A Brief Note on the Uselessness of Time-Travel

The Time Travel Trope Presupposes the Christian Worldview

In fiction, the concept of time travel can’t be separated from the assumption of the Fall. This is plain to see when we consider that time travel is always tied to either (a.)the rectification of some past ill that has led to the protagonist’s present day plight or (b.)the prevention of some future ill, of which the protagonist, apart from having such knowledge revealed to him, is ignorant. We want to fix what has gone wrong. We want to prevent wrong from happening. We want to give our past selves knowledge we now possess. We want to obtain knowledge of the future, from our future selves, that we don’t currently possess. We want to transcend our creatureliness in order to save it. The time travel trope simultaneously affirms and denies the creatureliness of man.

What’s interesting about the time travel trope is that it implies that man’s problem has to be solved, at one and the same time, by a single individual who is within temporality and yet, somehow, outside of it. Time travel is viewed as a way in which man can transcend the restless procession of interrelated causal chains comprising the history of the universe, allowing him the freedom to manipulate events to better suit his needs. Typically, the traveler’s ability to manipulate time works in his favor, however, only up to a point. What at first appears to be a relatively simple task – i.e. go to the past and prevent some event E from occurring in order to keep some later event LE from occurring during one’s own [future?] lifetime – quickly reveals itself to be a complex series of tasks that are seemingly without resolution.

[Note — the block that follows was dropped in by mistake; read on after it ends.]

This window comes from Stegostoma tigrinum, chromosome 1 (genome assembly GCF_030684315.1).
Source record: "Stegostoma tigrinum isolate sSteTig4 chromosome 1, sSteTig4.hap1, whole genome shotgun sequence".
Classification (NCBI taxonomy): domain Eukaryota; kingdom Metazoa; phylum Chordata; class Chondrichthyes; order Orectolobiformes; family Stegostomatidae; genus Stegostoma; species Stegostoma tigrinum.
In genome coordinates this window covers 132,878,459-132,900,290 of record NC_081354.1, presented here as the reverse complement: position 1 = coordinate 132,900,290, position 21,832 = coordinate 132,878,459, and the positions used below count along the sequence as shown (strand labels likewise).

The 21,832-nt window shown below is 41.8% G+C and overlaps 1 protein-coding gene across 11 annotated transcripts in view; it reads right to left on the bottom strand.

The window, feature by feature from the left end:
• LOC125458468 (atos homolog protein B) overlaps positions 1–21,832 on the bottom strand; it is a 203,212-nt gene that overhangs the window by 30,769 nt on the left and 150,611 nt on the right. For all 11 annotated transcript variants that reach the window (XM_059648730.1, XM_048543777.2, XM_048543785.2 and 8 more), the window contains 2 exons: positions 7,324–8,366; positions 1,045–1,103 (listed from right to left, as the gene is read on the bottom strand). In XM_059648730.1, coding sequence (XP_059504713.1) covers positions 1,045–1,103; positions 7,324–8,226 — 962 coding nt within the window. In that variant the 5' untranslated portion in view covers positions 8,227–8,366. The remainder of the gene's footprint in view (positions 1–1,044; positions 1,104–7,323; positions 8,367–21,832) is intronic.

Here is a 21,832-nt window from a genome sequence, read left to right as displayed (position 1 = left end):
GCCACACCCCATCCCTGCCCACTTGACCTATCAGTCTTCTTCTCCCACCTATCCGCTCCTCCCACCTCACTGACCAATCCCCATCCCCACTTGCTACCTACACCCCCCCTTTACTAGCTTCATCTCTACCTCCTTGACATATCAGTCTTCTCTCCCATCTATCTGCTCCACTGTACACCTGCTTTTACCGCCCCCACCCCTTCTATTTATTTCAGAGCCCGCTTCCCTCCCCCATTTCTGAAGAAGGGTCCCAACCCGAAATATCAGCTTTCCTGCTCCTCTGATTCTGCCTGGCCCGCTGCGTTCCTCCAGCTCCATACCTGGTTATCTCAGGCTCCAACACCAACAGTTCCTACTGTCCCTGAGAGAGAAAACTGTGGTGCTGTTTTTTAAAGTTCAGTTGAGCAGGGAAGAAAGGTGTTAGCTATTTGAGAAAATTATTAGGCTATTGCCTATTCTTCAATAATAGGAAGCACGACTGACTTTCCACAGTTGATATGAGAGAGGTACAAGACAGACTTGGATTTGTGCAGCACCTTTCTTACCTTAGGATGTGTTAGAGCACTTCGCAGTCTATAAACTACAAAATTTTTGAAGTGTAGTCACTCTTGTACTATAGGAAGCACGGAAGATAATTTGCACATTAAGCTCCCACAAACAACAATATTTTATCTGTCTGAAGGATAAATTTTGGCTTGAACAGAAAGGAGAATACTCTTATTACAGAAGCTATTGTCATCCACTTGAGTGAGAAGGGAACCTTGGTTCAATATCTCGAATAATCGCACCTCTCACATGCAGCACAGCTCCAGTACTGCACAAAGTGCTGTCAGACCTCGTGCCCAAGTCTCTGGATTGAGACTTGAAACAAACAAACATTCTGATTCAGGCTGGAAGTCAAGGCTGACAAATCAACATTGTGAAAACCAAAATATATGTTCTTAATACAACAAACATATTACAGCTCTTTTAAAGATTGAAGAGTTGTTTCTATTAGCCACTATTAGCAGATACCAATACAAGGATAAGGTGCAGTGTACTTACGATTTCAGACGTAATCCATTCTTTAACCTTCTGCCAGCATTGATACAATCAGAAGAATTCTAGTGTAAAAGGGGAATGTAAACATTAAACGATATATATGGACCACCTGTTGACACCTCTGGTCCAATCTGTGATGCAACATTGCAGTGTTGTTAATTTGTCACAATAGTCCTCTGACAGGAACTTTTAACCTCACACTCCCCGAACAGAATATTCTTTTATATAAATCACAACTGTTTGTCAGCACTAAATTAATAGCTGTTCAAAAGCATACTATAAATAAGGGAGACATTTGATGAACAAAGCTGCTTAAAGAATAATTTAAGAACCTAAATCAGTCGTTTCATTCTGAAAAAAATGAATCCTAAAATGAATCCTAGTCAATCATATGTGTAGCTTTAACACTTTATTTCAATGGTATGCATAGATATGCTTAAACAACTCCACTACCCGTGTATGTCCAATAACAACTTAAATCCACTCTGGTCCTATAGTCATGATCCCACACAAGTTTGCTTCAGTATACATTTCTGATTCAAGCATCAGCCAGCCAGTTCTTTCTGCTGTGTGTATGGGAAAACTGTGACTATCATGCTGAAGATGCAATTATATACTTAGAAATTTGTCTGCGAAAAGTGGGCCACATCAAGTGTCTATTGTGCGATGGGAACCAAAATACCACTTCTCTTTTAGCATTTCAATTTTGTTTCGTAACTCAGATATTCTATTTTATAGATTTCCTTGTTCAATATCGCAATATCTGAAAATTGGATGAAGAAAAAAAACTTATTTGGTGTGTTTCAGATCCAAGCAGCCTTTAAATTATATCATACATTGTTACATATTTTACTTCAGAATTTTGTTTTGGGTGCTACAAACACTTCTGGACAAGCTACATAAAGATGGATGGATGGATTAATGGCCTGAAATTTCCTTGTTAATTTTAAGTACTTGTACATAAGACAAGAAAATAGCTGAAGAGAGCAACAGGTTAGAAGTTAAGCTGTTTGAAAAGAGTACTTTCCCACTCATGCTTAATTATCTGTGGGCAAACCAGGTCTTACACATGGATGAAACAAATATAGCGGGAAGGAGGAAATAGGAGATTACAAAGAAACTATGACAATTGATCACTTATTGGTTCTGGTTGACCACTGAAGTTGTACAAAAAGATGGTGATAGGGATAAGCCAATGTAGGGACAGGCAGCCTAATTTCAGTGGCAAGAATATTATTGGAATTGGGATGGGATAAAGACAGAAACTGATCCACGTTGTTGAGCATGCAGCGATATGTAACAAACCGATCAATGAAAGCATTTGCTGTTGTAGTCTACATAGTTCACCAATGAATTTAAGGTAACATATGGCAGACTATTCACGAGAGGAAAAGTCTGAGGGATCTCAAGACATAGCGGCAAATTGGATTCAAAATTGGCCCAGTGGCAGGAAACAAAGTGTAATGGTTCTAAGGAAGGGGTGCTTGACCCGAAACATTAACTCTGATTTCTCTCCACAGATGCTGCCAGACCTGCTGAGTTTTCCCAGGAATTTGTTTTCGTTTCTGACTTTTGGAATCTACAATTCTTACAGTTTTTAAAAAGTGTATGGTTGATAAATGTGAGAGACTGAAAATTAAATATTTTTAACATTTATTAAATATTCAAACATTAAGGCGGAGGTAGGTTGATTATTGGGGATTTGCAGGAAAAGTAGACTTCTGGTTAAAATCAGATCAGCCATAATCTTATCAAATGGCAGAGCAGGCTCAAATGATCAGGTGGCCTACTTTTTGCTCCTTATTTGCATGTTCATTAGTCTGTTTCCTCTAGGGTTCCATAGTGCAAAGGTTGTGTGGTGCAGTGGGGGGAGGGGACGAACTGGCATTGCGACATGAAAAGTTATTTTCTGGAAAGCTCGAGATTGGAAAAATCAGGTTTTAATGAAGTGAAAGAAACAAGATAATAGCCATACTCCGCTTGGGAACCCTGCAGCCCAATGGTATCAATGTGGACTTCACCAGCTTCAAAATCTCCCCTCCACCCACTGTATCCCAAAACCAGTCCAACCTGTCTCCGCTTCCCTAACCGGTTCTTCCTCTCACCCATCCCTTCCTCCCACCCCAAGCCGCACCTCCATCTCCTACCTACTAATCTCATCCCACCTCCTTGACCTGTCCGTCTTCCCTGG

Paradoxes abound, as we all know. Films like Back to the Future, Donnie Darko, Looper, and Predestination exploit the entertainment value of these paradoxes, leaving the viewer half-intrigued and half-horrified at the impossibility of man ever gaining control over the events that comprise his existence, and the existence of the universe. The viewer is given the task of choosing the lesser of two evils – he can leave the past and/or future alone and suffer the consequences, or he can fracture time into an infinite number of timelines complete with their own infinitely varied consequences.

Time is Not the Enemy

Ironically, time travel’s perceived greatest benefit is precisely what would render all of our experiences meaningless. Why regret or anticipate anything at all? Why perceive any experience as unrepeatable and, therefore, of utmost positive or negative value? In part, we value the idea of fixing the past, or safeguarding the future, because we recognize that once an event has occurred it can never be revisited. The past, i.e. every passing/passed moment, is immutably fixed, irreversible, our actions etched into the heavens and the earth, the witnesses God will call forth against his enemies on the day of judgment.

And to the dismay of the contemporary Gnostics who think time is an evil to be transcended via time travel, we will always only be temporal creatures. Time is not a corrupting power, a force that ruins an otherwise good creation. No. That is sin. Sin is the corrupting power that ruins an otherwise good creation. Sin renders the past regrettable, and the future an anxious prospect. Sin drives us to at one and the same time love and hate the immutability of what has already occurred. Sin is the issue, not time.